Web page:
Published Dec 18, 2014
We have good news from our friends with the U.S. Forest Service and a spectrum of partners who collaborated to help restore close to 6,000 acres in the Grandfather Ranger District, Pisgah National Forest, through the Grandfather Restoration Project over the past year.
Grandfather District Ranger Nick Larson said, "I commend our partners for their ongoing hard work and dedication to the Grandfather Restoration Project. This year's accomplishments illustrate the power of leveraged resources and how great things can be achieved when diverse partners collaborate in a single landscape."
The Grandfather Restoration Project is a 10-year effort that increases prescribed burning and other management practices on 40,000 acres of the Grandfather Ranger District.
The project is restoring the fire-adapted forest ecosystems, benefiting a variety of native plants and wildlife, increasing stream health, controlling non-native species and protecting hemlocks against hemlock woolly adelgids.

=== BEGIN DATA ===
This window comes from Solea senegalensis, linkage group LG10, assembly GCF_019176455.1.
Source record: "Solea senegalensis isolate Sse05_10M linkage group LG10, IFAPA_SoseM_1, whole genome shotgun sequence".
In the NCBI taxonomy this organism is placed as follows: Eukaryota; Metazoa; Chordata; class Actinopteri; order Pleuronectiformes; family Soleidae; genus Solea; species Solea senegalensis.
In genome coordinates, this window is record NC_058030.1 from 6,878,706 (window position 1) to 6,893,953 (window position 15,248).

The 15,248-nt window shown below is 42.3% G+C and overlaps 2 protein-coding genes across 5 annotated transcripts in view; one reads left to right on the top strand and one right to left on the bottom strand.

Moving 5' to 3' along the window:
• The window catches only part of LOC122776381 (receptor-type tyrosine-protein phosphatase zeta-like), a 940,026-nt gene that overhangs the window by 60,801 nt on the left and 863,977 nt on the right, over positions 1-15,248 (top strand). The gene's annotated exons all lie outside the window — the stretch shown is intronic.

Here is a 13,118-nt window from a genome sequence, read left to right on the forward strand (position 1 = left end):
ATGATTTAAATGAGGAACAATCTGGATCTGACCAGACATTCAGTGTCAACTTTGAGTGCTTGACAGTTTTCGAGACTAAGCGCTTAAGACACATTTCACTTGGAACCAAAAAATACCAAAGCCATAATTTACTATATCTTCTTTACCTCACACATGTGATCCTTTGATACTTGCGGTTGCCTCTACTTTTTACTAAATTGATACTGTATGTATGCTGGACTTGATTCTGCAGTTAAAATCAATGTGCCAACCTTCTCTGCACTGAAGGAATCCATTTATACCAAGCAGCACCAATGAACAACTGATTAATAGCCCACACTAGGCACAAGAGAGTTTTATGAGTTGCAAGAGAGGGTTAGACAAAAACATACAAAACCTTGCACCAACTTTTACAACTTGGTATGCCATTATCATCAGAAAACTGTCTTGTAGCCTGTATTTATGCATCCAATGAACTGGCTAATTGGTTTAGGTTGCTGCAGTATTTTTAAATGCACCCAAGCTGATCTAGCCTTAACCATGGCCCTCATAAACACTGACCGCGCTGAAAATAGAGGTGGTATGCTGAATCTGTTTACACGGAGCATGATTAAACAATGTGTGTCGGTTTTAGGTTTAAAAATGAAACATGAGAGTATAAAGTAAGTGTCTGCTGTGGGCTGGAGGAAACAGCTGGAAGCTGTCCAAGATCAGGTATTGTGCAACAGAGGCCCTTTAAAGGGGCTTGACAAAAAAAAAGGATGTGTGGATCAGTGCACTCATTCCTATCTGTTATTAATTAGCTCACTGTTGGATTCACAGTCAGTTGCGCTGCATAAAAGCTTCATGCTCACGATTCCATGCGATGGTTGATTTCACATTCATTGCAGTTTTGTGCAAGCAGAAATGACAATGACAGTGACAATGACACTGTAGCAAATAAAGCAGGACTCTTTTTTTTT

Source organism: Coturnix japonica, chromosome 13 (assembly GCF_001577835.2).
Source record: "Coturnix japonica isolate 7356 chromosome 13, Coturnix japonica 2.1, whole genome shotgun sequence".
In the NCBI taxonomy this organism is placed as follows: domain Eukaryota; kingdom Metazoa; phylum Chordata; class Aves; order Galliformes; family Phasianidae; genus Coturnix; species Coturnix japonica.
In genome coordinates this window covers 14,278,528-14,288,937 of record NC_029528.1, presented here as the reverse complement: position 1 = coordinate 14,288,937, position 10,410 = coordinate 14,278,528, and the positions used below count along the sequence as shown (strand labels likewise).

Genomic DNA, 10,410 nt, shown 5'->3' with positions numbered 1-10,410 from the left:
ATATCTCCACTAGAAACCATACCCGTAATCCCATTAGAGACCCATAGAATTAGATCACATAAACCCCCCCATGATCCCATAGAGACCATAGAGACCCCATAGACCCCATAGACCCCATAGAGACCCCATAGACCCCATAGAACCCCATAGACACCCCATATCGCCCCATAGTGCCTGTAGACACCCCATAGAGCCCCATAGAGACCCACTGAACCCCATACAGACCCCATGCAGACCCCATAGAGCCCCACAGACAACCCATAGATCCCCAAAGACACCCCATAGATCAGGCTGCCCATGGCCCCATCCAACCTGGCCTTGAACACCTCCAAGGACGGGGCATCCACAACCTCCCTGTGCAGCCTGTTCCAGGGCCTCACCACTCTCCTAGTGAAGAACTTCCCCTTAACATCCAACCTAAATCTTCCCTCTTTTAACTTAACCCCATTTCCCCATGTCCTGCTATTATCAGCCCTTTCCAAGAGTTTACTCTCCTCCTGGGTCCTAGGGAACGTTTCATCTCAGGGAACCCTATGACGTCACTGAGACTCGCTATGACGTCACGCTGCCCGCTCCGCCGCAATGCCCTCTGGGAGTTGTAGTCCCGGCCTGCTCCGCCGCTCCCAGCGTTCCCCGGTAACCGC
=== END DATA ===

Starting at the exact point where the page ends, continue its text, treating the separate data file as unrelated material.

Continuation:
In fiscal year 2014, the Grandfather Restoration Project established forest vegetation on 44 acres, improved forest vegetation on 339 acres, restored or enhanced 5,345 acres of terrestrial habitat and 2.5 miles of stream habitat. The Project also treated for invasive species on 135 acres, restored watershed health on two acres, maintained or improved 50 miles of trails, and reduced hazardous fuels on 3,439 acres.
Grandfather Project partners made these contributions in fiscal year 2014:
A critical component of the Grandfather Restoration Project is monitoring the effectiveness of restoration management practices. Partners monitor all aspects of the project, from prescribed burning to invasive species treatment effectiveness.
Monitoring efforts following prescribed burns show a 90 percent reduction in evergreen shrub cover (hazardous fuels), as well as an increase in wildlife use and diversity. Invasive species monitoring shows 70 percent average effectiveness in killing target plant species during initial treatments.
"The Grandfather Ranger District and its partners are making great progress toward our restoration goals, treating more than 18,000 acres since the start of the project," said Larson.
We are grateful to all who took part in the Grandfather Project. Including:
Tags: Appalachian Trail, News, and Conservation
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